Friday, October 5, 2012

Green Pesto

Grilled Vegetable Platter with 3 sauces: Olive Tapenade, Green Pesto and Mushroom Pâté
Yes, it's fall! We love this time of year, with the leaves changing, the chimneys coming alive with smoke and a chill in the air. Wait a second... this is San Francisco, and October is feeling very different than your typical fall moment. Any month of the year, cold foggy nights and gray sweater weather can dominate. But for a few magical days, it is hot day and night, everyone is smiling and tan in their shorts and this metropolis by the bay actually feels like California.

This moment in early October is actually the glorious peak of produce. Sure, the winter squashes, apples and roots of fall are beginning to be harvested, but with the heat and sunshine of Indian Summer of the past few months, the final tomatoes, peppers, squashes and other summer crops are ripening to perfection. One of my favorite summer crops is basil. The California sun encourages the plants to grow into wild bushes as tall as a child, with leaves and flowers bursting open with their sweet summery aroma. Soon these bushes with dry up and fade away with the rest of the season's bounty, but for now they are exploding, and gardeners with basil plants in their gardens are giving the herbs away.
Ashley in front of the buffet table
What could be better than fresh basil pesto? When you have more basil than you know what to do with, look no further. Make a big batch of pesto and put it on everything. If you can't manage to finish it in a day or two like us, then freeze it for the colder months ahead. Many people have expressed surprise that we can make such a delicious vegan pesto. The truth of the matter is that the small bit of cheese in most pesto recipes is a supporting player. The star of any pesto recipe is the herbs. In this recipe, I combine basil and parsley, which gives it a bright green color rich with chlorophyll and a herbal edge to basil's peppery sweetness. Marry those herbs with garlic and lemon and the nuttiness of toasted walnuts and you can't go wrong.  Don't delay. Get some basil! Make pesto today.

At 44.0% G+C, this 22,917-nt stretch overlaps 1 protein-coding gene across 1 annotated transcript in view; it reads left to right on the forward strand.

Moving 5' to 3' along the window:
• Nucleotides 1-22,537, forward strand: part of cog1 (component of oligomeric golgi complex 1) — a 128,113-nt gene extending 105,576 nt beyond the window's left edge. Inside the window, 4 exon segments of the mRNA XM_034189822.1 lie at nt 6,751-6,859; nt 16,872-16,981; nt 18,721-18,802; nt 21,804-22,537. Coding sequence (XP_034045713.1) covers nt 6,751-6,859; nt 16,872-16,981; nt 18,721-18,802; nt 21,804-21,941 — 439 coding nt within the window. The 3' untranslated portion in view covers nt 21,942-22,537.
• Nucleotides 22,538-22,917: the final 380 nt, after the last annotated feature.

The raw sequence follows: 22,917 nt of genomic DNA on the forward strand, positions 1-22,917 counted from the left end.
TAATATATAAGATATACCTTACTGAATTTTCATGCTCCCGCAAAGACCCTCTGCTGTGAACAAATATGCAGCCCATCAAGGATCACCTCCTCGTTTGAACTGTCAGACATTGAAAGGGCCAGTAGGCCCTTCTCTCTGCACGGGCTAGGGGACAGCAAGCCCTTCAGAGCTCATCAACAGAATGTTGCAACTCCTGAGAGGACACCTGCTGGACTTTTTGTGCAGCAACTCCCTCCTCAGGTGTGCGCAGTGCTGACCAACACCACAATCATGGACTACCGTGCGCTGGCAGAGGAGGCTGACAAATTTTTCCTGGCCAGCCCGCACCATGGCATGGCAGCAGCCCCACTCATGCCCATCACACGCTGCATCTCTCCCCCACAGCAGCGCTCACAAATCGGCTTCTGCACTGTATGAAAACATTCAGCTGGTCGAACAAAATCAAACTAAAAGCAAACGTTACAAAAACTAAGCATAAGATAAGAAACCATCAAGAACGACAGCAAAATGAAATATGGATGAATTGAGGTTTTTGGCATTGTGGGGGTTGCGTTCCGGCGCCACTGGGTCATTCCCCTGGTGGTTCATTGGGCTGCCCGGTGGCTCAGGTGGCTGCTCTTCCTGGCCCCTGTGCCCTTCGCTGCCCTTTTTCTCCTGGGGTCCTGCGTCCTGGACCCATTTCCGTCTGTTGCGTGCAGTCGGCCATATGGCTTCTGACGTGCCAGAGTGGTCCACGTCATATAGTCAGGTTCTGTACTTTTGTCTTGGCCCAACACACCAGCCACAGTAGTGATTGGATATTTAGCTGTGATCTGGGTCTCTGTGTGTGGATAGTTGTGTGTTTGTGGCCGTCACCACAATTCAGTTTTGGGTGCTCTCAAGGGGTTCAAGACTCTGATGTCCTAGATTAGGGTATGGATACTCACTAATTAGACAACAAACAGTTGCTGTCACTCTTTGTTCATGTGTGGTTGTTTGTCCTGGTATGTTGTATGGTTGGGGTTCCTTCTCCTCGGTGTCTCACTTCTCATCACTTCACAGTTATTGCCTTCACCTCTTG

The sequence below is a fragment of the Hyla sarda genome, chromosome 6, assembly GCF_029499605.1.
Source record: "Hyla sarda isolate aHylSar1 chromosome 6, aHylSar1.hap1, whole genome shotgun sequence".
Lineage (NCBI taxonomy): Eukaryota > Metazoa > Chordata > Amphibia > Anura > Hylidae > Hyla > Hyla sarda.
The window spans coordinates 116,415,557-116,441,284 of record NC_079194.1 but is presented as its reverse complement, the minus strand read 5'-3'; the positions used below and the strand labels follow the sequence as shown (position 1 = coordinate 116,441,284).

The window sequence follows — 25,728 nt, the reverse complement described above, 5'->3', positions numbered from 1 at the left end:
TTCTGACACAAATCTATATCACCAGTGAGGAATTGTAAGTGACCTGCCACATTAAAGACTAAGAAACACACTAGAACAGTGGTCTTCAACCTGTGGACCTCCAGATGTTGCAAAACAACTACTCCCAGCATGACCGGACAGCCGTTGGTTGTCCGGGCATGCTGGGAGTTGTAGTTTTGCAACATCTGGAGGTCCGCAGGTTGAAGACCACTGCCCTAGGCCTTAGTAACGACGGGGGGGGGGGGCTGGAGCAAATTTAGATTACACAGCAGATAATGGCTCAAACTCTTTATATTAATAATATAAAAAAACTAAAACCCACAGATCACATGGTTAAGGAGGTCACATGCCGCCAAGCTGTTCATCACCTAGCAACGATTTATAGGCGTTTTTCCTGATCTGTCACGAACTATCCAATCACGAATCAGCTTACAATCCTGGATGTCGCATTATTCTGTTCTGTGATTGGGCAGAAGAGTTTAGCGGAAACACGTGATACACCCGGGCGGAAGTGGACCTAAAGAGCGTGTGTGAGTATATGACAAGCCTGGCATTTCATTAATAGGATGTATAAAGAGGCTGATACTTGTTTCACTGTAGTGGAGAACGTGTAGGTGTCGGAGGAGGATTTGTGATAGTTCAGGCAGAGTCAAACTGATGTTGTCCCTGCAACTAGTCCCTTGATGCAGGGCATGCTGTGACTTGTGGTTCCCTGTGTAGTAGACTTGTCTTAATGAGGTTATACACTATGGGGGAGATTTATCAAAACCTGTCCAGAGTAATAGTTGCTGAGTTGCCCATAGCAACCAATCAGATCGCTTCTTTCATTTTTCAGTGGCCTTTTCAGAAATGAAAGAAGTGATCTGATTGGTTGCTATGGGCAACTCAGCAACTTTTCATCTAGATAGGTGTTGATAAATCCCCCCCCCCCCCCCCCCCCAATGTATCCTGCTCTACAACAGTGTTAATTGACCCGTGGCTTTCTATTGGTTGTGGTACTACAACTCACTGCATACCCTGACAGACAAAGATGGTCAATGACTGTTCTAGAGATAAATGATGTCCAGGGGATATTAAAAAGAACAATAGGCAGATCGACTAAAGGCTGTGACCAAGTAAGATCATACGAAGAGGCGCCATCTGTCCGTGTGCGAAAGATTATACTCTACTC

Baked Penne with Pesto
Green Pesto
This recipe makes a big batch of pesto, halve it if you want. But a lot of pesto is not a bad thing.
2 bunches basil, washed and leaves removed from stems
1 bunch parsley, washed and leaves removed from stems
1 head garlic (about 8 cloves), peeled and left whole
1/2 cup walnuts
juice of 2 lemons (or to taste)
zest of lemons for lemony pesto (optional)
1/2 cup extra virgin olive oil (or to taste)
3 tablespoons nutritional yeast (optional)
sea salt, to taste
cold water, as needed to make pesto

First, toast the walnuts. You can use a 325-degree oven and baking sheet (it should take about eight minutes) or a pan on the stovetop over medium heat. You want them to darken in color slightly and release their nutty aroma. Watch closely and don't use too much heat; they burn easily. Next, use a dry pan over medium heat to toast the whole garlic cloves. They will brown lightly on one side, then flip them and brown the other. Do not burn, but a little speck of black here or there is no big deal. This sweetens and mellows the flavor of the garlic. If you love garlicky pesto, leave a clove or two raw. Once walnuts and garlic are cooled, begin to load ingredients into a dry bowl of a blender or food processor. Start by chopping the walnuts and garlic finely. Then add all the herbs, stuffing to fill the machine. Add a splash of water to get the machine working. Pulse to purée the herbs, stopping to push down the sides with a spatula and adding water as needed to chop all herbs finely. Next, add the lemon juice, salt and optional nutritional yeast. Pulse again to combine, and then stream in olive oil with machine running to emulsify. Taste and re-season as needed.

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